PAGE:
2 oz Pours: Favorite Pairing Moments Part 1

Consider this our version of Page 6. Whether through business, friends, or an average night at home, we get to try a lot of wine. Here, we’ll share little tastes of standout pairing experiences from the many tables we dine at. Please share yours as well.

For our first two installments, however, we thought we’d let you get to know us a little bit starting off with our very favorite pairing experiences from the last year.

Nikki is first at bat.

The best wine moments are always shared with others. Sometimes they’re unplanned, but I’ll admit that I deliberately go out of my way to create the occasions. You might not be surprised then that two of my favorite pairing moments occurred at dinner parties with other wine lovers at my own table. They both happened to be early dinner parties in our CA new apartment.

On this first occasion, we invited several wine-loving friends over for a pairing party. Every couple (it just happened to be all couples) was to bring over a course and wine (or two) that they thought would match well with their food. The result was an evening of pure decadence that I could not have predicted, and frankly, it would have been hard to match (or afford!) at any restaurant. Here is a glimpse of the line-up. I’ll admit that some of our friends have a flare for the extravagant.


 First course: Lightly spicy lobster roll bites on brioche paired with  Franck Millet Sancerre Insolite by my brother-in-law and sister-in-law, Dave and Julia.


Second Course: Steak Tartare with shaved truffles with Takasago Ginga Shizuku Divine Droplets Junmai Daiginjo Sake, by our friends Drew and Lucy. (Lucy also has an organization, design, and fashion blog, which you can find here.)






 Main Course: Amarone always speaks to me of intense, exotic spices and dried fruits, so for my offering I made a tagine inspired spiced lamb shoulder (loosely adapted from this recipe BBCGoodFood.com) with a side of dried apricot-cranberry Israeli couscous paired with 2007 Marchesi Fumanelli Octavius Amarone della Valpolicella Classico Riserva. We also enjoyed a bottle of 2012 Roar Wines Garys' Vineyard Syrah, Santa Lucia Highlands.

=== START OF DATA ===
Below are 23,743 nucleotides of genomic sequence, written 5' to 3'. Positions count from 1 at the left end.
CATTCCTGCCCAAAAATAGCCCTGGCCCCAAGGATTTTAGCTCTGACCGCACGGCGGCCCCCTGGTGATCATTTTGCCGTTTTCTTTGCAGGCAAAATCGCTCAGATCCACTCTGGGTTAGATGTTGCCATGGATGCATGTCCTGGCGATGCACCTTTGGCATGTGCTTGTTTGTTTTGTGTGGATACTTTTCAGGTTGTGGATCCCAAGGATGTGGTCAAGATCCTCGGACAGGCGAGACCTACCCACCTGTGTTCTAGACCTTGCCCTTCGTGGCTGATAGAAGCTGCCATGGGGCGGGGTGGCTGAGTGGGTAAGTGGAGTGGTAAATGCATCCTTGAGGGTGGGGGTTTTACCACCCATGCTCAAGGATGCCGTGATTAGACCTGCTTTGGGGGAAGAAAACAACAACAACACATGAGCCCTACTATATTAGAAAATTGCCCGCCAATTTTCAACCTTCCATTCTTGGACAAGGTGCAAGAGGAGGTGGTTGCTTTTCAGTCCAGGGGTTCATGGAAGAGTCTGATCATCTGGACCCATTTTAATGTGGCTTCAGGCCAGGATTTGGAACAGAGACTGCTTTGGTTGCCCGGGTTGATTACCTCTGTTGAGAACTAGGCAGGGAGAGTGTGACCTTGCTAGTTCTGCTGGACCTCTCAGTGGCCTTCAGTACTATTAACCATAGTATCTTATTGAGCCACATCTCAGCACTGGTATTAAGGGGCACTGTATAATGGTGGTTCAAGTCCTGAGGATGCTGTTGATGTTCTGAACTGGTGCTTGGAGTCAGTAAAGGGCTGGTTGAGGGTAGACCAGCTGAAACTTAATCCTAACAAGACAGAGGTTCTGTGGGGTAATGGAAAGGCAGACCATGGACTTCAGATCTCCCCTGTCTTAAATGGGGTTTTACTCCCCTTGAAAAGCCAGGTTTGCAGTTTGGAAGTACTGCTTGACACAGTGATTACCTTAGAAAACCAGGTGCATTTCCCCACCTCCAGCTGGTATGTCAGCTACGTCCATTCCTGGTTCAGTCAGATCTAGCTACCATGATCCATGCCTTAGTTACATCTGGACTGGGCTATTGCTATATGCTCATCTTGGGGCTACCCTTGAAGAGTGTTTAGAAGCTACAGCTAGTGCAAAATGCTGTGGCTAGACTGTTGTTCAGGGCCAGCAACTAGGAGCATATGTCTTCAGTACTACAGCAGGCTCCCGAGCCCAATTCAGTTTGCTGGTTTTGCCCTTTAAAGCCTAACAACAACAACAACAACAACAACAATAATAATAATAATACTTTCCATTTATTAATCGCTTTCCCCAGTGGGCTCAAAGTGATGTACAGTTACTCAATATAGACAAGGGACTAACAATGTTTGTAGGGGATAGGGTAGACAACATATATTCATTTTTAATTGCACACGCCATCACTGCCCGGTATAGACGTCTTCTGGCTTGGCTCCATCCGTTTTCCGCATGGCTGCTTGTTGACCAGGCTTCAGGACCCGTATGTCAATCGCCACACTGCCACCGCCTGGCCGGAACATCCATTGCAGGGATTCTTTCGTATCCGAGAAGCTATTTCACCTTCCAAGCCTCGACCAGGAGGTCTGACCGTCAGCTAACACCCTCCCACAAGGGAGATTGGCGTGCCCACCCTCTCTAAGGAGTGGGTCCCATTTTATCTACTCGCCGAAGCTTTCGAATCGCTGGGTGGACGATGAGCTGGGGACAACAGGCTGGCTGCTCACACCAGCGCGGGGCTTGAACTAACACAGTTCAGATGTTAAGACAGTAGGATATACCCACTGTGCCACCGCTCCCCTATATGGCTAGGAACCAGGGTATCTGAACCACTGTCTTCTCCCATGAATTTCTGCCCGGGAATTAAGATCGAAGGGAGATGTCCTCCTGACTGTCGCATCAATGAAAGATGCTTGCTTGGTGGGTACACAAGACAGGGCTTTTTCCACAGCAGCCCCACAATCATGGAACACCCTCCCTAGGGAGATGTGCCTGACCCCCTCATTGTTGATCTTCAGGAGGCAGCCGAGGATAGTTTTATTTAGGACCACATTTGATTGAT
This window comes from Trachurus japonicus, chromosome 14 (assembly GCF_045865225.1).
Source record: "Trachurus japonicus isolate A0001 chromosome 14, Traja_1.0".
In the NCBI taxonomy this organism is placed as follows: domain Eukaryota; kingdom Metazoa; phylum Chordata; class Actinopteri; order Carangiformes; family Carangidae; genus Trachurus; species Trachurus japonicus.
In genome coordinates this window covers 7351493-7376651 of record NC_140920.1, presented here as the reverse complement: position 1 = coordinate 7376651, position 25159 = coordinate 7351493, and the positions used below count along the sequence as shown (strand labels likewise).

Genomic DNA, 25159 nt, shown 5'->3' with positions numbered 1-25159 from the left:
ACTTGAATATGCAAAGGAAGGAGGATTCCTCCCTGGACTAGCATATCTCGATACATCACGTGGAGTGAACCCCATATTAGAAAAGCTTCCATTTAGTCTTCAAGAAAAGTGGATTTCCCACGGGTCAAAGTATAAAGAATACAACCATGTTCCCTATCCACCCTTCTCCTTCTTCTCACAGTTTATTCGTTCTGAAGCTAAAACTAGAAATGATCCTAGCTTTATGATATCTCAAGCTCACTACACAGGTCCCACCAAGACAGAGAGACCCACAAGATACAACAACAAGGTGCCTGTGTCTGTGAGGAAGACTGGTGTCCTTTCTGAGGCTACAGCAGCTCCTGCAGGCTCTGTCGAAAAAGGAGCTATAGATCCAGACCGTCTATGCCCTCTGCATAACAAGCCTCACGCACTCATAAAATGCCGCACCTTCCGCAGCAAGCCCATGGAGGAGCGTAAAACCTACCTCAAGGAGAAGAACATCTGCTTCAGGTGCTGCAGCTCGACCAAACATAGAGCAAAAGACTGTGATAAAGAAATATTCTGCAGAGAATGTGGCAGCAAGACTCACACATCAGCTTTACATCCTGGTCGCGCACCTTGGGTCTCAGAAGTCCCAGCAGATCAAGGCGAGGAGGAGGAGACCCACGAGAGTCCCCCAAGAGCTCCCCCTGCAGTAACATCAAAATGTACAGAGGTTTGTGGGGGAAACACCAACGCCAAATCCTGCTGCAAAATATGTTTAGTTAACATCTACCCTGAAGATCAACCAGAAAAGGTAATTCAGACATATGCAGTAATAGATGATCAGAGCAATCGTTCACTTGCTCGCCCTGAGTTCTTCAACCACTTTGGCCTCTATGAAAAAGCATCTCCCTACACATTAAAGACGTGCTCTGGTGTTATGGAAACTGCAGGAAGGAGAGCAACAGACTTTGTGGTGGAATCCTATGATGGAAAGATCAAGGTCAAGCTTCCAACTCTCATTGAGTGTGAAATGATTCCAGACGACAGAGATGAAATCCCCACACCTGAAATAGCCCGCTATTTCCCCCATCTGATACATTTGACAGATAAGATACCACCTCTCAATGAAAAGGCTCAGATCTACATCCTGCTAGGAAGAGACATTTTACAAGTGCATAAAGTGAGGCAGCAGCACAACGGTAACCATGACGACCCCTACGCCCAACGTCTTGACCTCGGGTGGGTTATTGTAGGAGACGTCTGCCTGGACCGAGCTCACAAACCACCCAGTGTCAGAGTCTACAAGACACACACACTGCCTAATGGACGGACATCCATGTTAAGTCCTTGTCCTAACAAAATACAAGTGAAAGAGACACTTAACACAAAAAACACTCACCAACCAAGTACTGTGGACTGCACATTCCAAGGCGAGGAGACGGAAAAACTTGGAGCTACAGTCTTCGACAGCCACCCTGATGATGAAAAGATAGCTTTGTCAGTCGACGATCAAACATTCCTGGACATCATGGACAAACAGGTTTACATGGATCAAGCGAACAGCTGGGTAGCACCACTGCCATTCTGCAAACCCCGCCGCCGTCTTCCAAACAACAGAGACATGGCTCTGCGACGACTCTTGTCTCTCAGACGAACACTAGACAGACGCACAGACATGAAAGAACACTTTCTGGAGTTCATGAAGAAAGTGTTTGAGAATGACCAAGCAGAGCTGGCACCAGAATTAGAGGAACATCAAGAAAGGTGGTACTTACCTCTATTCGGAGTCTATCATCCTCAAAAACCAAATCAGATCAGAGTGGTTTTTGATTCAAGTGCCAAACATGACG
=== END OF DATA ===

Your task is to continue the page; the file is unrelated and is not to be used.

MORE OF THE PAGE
Dessert: An absolutely decadent butter cake piled high with strawberries and cream by our friends Drew (different Drew) and Dee, paired with 2013 Elvio Cogno Moscato d'Asti and 2000 Trimbach Alsace Pinot Gris Vendanges Tardives. This was heavenly!


I highly recommend doing this at home. There is no need to go this over-the-top to have a delicious time. Nor do you need to be as geeky about it as we are. If you’re just getting into wine, you can go a long way by just asking questions at a good local wine shop. Tell them what you’re planning to make and your price point–they’re sure to have good recommendations for you. I learned a lot about pairing this way.

The second case was a very similar scenario. A wine friend was visiting from NYC and we invited him over for dinner, along with another friend he wanted to introduce us to. In New York, this friend had us over for several spectacular dinners, but somehow we’d never had chance to reciprocate until this occasion. It turned into another amazing evening with many wonderful pairings!


 It also just happened that this was  a lamb dinner: Roasted lamb, curried cauliflower, and buckwheat tabouli. Wines:
 Laherte Freres Brut Rosé Champagne Ultradition NV,
2012 Kabaj Rebula, Goriska Brda, Slovenia,
2014 Fatto a Mano Arneis, Mendocino, CA,
2005 Bodegas Ontanon Gran Reserva, Rioja, Spain


Possibly my favorite combination of the evening was the dessert course. I made this beautiful clementine cake based on a recipe by Nigella Lawson's Clementine Cake (it’s delicious, gluten-free if you happen to be looking for that, and incredibly easy) and paired it with 2006 Maculan Acininobili Veneto, Italy. Glorious!



To be honest, despite being rather rare, the wine was little past its prime. When sipped alongside the cake, however, the wine just came right back to life and showed beautifully. The magic of a good pairing. I think you’re likely to have as beautiful an experience with a late harvest Riesling (if German, probably Auslese or sweeter) or a Tokaji–really any dessert wine that will mirror the citrus notes in the cake.

I always say that wine makes friends, and this group has gone on to have several more wonderful dinners! This all isn’t just to brag. (Or not completely anyways–I definitely am one of those people that populates Instagram with pictures of the food and wine I’m eating. Guilty.) However,  I really do love a dinner party–every bit as much as I love dining out and I think we all should be having more of them. There’s no need to worry that the table needs to be turned over to other waiting customers, so you can let your friends linger as long as you all feel like continuing the party. It doesn’t hurt either that those special bottles are a whole lot less expensive when you enjoy them at home, making it a lot easier to be fabulous on dime.

So let’s all have more dinner parties! We’d love to hear about yours.

Up next, Bridget's favorite experiences from last year.

Tell us about your favorite pairing moments. You can also tag #sommstable on Instagram to share them with us. We’ll share our favorite here.




















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